The (in)capacity to trust
The Mental Capacity Act replaces the freedom of doctors and carers to decide what's best for a patient with the clunking fist of legal decision-making.
Some legislation seems to slip effortlessly through the chambers and committee rooms, gliding through the UK Houses of Parliament with hardly a whisper of protest or any opposition. Such is the case with the Mental Capacity Act, signed into law in April 2005, shortly before the UK General Election. It came into full effect on 1 October 2007 (1). Is there a point to examining legislation that purports only to clarify previous legal questions?
In general, the answer is yes, and in this case, certainly. The language in the Act, the precedents it might set and the need for any of this legislation at all would have been questioned by a competent and self-respecting parliament. For the Act will undoubtedly contribute to a meltdown of trust that once existed between medical professionals and patients. Not only that, but it threatens to complicate the already difficult lives of those who care for incompetent adults.
What’s in this Act?
The preamble to the Act – which applies to England and Wales – describes it as ‘an Act to make new provision relating to persons who lack capacity’ to make decisions with regard to their own welfare, financial and other decisions. The Act covers those who are unable to make a decision for themselves as regards a particular matter at a particular time because of an impairment of, or a disturbance in the functioning of, their mind or brain.
The Act has a false sense of advocacy for those without capacity. First, its name has been changed from the Mental Incapacity Act to the Mental Capacity Act. It begins with a series of easy-to-read principles that emphasise the ‘rights’ of the patient, including the invocation that a person is not to be treated as unable to make a decision merely because he makes unwise decisions. Behind the social-worky, we’re-on-your-side-really façade, the courts are given more powers to interfere where they don’t belong.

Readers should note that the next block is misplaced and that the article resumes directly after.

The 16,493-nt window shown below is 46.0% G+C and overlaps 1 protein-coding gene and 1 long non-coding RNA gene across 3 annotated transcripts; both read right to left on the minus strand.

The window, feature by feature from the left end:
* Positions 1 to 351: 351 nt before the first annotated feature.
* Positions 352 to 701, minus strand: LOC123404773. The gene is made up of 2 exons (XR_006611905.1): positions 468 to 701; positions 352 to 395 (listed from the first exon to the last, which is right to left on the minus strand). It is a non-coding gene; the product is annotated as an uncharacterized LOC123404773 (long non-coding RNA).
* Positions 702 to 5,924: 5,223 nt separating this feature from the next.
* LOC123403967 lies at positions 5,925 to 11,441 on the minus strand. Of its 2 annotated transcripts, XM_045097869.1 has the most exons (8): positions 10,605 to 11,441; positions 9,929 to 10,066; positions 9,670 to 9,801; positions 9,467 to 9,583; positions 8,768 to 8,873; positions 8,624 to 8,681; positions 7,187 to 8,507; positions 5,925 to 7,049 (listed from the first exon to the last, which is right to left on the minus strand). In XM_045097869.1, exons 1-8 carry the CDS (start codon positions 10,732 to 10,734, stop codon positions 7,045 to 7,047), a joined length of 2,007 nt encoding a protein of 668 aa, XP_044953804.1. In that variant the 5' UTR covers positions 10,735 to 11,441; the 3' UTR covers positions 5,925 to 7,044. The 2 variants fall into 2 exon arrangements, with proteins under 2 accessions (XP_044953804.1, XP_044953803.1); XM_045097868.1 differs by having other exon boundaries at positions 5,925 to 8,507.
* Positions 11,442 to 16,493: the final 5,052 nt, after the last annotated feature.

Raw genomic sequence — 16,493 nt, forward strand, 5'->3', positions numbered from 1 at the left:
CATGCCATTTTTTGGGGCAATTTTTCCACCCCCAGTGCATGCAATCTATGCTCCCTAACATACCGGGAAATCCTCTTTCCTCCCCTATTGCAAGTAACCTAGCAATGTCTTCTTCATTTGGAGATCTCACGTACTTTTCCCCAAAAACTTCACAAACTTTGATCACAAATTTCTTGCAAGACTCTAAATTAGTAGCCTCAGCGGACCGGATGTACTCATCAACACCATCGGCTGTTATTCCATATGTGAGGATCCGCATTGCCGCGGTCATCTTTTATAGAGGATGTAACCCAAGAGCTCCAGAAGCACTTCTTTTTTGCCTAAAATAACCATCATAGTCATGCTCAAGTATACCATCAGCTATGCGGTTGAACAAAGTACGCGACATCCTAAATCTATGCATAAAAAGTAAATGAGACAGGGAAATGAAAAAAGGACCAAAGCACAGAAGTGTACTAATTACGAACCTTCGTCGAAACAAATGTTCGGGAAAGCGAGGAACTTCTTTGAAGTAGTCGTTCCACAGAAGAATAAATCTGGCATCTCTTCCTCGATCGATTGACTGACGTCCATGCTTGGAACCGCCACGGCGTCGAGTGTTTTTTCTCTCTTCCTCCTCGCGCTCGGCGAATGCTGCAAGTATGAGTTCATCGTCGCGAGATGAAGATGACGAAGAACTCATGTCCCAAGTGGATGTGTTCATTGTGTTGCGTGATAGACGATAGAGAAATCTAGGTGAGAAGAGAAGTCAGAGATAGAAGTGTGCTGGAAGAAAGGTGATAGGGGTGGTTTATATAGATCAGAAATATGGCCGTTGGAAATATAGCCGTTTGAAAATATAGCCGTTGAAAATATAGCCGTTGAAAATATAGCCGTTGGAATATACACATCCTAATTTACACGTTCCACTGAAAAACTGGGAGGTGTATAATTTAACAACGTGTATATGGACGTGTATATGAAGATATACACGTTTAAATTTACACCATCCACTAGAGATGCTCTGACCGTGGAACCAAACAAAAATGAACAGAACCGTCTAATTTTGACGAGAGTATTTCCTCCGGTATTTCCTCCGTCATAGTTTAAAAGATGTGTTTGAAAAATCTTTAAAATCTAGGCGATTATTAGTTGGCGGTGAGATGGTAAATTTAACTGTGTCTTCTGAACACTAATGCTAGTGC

Enduring power of attorney, whereby an incapacitated person’s financial affairs are looked after by a trusted person, has been replaced in law by ‘lasting power of attorney’ (LPA). LPA extends the notion of power of attorney from financial interests to all health and welfare issues concerning a mentally incapacitated person. The Act establishes a new Court of Protection where applications for LPA must be lodged and where disputes involving financial, health and welfare issues are resolved.
Another new feature of this law is that it makes ‘wilful neglect’ or ‘ill-treatment’ of a person suffering mental incapacity a crime. This extends from care-home workers to close relatives caring for a patient at home, so long as the person has either LPA or the previous existing power of attorney. It provides a maximum five-year prison sentence.
Perhaps the most notable feature of this new law is that it enshrines the ‘living will’ concept in law. Under this legislation, an 18-year-old (the minimum age for advance decisions) may state that, should he suffer dementia or permanent physical paralysis, all lifesaving treatment, including food and drink, should be discontinued. This applies, says the Act, ‘in such circumstances as he may specify’. The Act goes on to tell doctors in no uncertain language that ‘the specified treatment is not to be carried out or continued’. If, 50 years later, dementia sets in, doctors must follow the teenager’s directive regarding his treatment. So long as nothing ‘clearly inconsistent with the advance decision’ comes to light, they have a duty to starve this individual to death even if, in a demented state, he begs for food and water. If physical paralysis occurs with temporary mental incapacity, they still have the duty to withdraw all lifesaving treatment (the Act is careful to include temporary incapacity).
A step backwards